Well, not after inflation though...
NATURE is healing, writes John Stepek at MoneyWeek magazine.
Government bond yields are turning positive again.
But can the financial markets cope?
Years of emergency monetary policy – of interest rates near zero and rampant money printing by central banks – have created plenty of notable distortions in the markets.
Perhaps the plain weirdest of these distortions was the phenomenon of the negative bond yield.
The good news is that this aberration is now dwindling away. Nature, as they say, is healing.
The big question now is – can markets cope?
Bonds are a type of IOU. If you lend me money, you'd expect something in return for that – that something would be interest.
The exact amount of interest you want would be based on several factors, but the main ones include: a) how long I borrowed the money for; b) how much you think you can trust me to pay it back; c) the sorts of rates you could get by lending to other people or sticking your money in the bank.
What you probably wouldn't see as a good – or even valid – deal, is you lending me £100, on the condition that I paid you back £99 at the end of the term.
And yet, that's the deal that many investors have accepted to with investment-grade bonds (mostly, but not entirely, government bonds) over the last five years or more.
Negative-yielding bonds started to become a major phenomenon in around 2014, then spiked (with the Brexit vote, and related – if confused – concerns over the Eurozone) in 2016.
Everything started to calm down, particularly as the Federal Reserve, America's central bank, started raising interest rates in 2018. But then China's growth scare kicked in, the Fed reversed course and the volume of negative-yielding debt hit a new high in late 2019. Then Covid came along and we got another fresh record high of more than $17 trillion in negative-yielding debt worldwide in late 2020.
But now we're back to that 2018 low, at around $7.7trn and falling. The most eye-catching evidence is from the German Bund market.
As recently as late January, if you'd decided you fancied lending money to the German government over ten years, you'd have had to pay them for the privilege.
Yet today, you'll get paid more than 0.15% a year. A princely deal, I'm sure you'll agree. But in other words, the German government is finally having to pay to borrow money again.
What's changed? There are the obvious pointers.
Inflation is rocketing across the globe; no one is terribly happy because living costs are surging, and you can certainly debate what happens next, but at the same time, unemployment is low and most economies are seeing strong growth.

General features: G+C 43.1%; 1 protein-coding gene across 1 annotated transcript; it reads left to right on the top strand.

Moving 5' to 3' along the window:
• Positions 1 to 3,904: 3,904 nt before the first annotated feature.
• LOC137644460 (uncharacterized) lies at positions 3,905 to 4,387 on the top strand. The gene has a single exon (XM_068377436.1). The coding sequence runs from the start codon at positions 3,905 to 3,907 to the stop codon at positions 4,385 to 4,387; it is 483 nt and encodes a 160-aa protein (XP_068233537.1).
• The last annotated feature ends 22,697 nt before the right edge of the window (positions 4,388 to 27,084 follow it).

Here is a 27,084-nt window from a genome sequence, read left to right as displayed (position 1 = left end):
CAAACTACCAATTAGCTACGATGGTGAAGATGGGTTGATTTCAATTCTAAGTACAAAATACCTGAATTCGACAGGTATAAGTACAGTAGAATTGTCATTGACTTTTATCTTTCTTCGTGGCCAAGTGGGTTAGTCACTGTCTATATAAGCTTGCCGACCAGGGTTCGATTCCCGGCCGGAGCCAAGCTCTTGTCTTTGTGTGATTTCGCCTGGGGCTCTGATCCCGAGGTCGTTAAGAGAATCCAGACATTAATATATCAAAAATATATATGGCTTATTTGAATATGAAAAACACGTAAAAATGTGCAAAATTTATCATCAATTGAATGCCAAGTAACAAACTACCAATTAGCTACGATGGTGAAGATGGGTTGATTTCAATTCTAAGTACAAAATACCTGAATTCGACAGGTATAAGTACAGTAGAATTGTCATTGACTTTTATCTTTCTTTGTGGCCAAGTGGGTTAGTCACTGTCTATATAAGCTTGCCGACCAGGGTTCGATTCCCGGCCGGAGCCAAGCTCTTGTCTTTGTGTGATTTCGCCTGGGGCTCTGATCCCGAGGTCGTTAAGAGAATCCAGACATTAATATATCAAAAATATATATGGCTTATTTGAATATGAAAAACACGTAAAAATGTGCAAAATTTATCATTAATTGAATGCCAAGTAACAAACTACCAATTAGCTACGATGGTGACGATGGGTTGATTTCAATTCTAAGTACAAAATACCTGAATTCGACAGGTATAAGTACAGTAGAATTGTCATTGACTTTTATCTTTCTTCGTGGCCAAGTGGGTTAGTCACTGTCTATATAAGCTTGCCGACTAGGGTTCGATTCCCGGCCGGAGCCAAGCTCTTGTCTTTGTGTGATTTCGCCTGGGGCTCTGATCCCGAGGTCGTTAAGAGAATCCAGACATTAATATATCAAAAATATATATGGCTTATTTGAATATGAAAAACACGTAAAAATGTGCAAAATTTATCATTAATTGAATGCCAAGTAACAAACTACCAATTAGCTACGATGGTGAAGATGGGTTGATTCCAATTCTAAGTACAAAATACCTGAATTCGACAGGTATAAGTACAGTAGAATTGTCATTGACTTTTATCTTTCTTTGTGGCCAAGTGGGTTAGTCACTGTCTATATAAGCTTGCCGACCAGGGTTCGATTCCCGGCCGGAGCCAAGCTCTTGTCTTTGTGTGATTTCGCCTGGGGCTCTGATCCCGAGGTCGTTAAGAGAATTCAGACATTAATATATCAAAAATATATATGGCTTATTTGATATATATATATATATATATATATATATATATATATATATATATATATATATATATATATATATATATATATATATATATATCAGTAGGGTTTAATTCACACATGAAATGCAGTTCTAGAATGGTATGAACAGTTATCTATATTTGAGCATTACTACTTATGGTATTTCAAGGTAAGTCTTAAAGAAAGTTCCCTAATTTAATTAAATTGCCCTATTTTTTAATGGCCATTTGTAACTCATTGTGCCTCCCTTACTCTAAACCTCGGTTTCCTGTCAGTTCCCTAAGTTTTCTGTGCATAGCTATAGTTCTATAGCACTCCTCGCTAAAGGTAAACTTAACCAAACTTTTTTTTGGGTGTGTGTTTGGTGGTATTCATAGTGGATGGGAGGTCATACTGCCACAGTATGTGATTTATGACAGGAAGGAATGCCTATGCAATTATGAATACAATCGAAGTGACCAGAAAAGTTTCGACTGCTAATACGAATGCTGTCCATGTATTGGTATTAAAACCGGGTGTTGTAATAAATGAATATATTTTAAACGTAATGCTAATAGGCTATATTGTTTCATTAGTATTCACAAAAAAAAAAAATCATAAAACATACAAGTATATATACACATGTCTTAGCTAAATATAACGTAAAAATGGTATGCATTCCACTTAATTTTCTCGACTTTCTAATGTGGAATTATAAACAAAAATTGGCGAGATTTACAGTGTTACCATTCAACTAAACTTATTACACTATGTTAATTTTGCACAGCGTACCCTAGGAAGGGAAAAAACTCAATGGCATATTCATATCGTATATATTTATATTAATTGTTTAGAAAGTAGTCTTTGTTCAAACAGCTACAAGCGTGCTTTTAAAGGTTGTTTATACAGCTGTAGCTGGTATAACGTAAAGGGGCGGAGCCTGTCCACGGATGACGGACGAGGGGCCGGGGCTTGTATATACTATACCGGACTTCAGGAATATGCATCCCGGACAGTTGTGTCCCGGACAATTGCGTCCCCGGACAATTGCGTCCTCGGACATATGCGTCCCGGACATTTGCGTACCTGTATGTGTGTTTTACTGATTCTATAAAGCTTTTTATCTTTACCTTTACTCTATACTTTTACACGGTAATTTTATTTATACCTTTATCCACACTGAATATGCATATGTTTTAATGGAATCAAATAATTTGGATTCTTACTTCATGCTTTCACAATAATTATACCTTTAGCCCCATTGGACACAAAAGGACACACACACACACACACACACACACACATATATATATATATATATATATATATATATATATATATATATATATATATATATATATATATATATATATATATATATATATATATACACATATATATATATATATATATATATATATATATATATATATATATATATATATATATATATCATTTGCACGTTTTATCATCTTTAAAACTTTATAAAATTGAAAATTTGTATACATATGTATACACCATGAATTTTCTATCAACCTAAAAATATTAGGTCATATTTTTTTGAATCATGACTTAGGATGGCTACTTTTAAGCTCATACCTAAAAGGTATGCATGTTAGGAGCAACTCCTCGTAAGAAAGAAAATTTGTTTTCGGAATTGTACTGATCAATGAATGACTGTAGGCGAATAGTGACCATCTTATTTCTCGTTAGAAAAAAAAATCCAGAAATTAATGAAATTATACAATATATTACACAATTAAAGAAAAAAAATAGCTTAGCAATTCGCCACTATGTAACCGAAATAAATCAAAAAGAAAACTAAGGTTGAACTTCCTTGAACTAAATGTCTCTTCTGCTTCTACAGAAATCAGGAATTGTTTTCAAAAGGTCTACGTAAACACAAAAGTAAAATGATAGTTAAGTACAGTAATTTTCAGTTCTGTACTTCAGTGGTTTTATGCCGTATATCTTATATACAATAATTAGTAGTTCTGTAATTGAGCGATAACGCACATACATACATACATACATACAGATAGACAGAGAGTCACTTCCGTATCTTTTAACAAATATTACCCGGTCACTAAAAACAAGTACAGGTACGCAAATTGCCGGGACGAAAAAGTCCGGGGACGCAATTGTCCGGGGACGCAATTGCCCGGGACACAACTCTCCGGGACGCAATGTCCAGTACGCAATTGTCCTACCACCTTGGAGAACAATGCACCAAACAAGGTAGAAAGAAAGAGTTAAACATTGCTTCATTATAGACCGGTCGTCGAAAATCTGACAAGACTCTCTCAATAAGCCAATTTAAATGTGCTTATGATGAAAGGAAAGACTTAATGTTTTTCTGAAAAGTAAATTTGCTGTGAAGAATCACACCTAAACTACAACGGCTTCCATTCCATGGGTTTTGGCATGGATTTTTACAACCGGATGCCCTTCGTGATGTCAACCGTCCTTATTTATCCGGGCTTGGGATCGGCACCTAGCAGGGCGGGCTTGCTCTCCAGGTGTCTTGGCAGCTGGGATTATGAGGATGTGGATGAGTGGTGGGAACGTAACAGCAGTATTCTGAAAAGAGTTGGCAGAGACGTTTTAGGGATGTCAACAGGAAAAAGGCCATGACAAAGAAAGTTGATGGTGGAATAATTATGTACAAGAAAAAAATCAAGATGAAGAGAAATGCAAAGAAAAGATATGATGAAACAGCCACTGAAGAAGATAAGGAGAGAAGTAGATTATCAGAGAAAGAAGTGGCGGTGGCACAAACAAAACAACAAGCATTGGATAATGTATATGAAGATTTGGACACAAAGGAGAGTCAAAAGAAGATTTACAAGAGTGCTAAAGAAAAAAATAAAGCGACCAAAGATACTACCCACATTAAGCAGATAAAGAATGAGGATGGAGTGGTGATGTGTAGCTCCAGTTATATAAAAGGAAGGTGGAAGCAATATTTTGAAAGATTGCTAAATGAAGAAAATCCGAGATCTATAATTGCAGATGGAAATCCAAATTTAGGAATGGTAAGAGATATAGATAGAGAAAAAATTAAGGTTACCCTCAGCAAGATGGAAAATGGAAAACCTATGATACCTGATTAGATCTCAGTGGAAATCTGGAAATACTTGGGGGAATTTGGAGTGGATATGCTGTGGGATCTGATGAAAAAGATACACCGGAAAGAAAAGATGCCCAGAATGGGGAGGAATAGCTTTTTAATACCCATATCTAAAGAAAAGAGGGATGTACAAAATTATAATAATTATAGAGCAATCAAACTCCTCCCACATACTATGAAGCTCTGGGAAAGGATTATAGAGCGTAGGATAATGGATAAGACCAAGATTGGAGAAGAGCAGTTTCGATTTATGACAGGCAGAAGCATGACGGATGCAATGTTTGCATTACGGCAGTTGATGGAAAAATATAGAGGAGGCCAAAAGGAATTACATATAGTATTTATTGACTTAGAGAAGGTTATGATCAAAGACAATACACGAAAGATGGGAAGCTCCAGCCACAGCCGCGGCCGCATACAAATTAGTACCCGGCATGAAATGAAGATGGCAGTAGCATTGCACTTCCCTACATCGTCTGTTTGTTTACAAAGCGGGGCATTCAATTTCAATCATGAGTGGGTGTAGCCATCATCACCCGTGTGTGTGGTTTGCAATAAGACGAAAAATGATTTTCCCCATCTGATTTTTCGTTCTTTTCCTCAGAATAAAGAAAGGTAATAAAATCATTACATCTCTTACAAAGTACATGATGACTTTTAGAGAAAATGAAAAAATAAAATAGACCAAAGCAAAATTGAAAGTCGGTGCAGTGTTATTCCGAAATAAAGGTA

So even those investors who are most fearful of deflationary collapse are perhaps revising their views.
But of course, there's a much more obvious driver of negative interest rates which has gone away. It's the same thing that drove the spikes in 2016 and the slide in 2018.
When central banks are printing money to buy government debt, it's a no-lose proposition. You can buy a load, and then flip it to the central bank, and make a guaranteed profit. In other words, you aren't hanging around to actually pay the negative rate.
This is ending. Last week the Bank of England both raised interest rates and stopped its money-printing programme. The Bank's tone surprised some people (not to mention governor Andrew Bailey's somewhat baffling plea that people should avoid asking for pay rises, even as he was outlining just how bad the cost-of-living squeeze is about to get. If anything points to a wage-price spiral happening, it's this sense of official panic).
However, even more surprising for markets was the European Central Bank's change of tone.
The ECB didn't actually change interest rates or its money-printing programme, but in the press conference afterwards, Christine Lagarde, the ECB president, made it very clear that the bank is no longer erring on the side of economic caution. In fact, it's now worried about inflation.
Long story short, before Lagarde spoke, markets had been betting that the ECB would not move interest rates at all (or only once) this year. After she sat down, that expectation had shifted to four interest-rate rises. That's a big change.
Have inflation prospects changed so much in such a short period of time? Of course not. But now that the Fed is being more punchy on inflation, and now that it's a headline-grabbing issue, the other central banks can't ignore it.
The idea that they can do anything about soaring energy prices is facile, but to admit this would be to admit that, in fact, central banks don't really have the sort of control over what's laughably described as the economic "machine" that they've been credited with over the last couple of decades or more.
Why does all of this matter to you as an investor? Well, on the one hand, higher interest rates – assuming they don't create a recession – should be good news for banking stocks and their profit margins. So that's your share tip side of things taken care of.
On the other hand, it does raise the question of what happens as all of these countries start finding their interest bills going up. For example, the Eurozone crisis feels way back in the mists of time now, but we shouldn't forget that one key function of ECB money printing has been to keep interest costs down for "periphery" Eurozone countries.
I don't think we'll see a 2010-style crisis there again. But at some point, investors might start getting edgy about lending to the likes of Italy. It's probably worth keeping an eye on the spread (the gap) between the yield on German bunds and that on other Eurozone nations' debt.
When push comes to shove, there's a good chance that central banks are at some point going to have to choose between pretending to tackle inflation and keeping a lid on unsustainable borrowing costs.
That'll be something to watch.